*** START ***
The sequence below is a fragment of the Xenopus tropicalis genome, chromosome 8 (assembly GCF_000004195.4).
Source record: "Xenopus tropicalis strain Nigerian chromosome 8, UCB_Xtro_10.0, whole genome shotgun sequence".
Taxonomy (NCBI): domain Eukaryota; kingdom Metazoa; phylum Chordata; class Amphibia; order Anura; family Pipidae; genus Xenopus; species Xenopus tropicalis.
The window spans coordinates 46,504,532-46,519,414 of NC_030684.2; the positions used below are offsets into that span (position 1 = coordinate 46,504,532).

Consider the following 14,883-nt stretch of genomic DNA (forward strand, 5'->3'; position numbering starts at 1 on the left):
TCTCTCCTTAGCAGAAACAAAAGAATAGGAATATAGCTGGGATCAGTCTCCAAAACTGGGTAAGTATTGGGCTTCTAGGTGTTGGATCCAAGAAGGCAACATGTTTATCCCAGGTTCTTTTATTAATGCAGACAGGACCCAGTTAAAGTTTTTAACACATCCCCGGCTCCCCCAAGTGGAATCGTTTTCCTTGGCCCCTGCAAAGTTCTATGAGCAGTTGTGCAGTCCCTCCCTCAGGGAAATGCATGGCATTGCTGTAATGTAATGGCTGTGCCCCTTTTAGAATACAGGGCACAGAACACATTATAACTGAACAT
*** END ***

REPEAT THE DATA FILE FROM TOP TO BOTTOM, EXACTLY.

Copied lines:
The sequence below is a fragment of the Xenopus tropicalis genome, chromosome 8 (assembly GCF_000004195.4).
Source record: "Xenopus tropicalis strain Nigerian chromosome 8, UCB_Xtro_10.0, whole genome shotgun sequence".
Taxonomy (NCBI): domain Eukaryota; kingdom Metazoa; phylum Chordata; class Amphibia; order Anura; family Pipidae; genus Xenopus; species Xenopus tropicalis.
The window spans coordinates 46,504,532-46,519,414 of NC_030684.2; the positions used below are offsets into that span (position 1 = coordinate 46,504,532).

Consider the following 14,883-nt stretch of genomic DNA (forward strand, 5'->3'; position numbering starts at 1 on the left):
TCTCTCCTTAGCAGAAACAAAAGAATAGGAATATAGCTGGGATCAGTCTCCAAAACTGGGTAAGTATTGGGCTTCTAGGTGTTGGATCCAAGAAGGCAACATGTTTATCCCAGGTTCTTTTATTAATGCAGACAGGACCCAGTTAAAGTTTTTAACACATCCCCGGCTCCCCCAAGTGGAATCGTTTTCCTTGGCCCCTGCAAAGTTCTATGAGCAGTTGTGCAGTCCCTCCCTCAGGGAAATGCATGGCATTGCTGTAATGTAATGGCTGTGCCCCTTTTAGAATACAGGGCACAGAACACATTATAACTGAACAT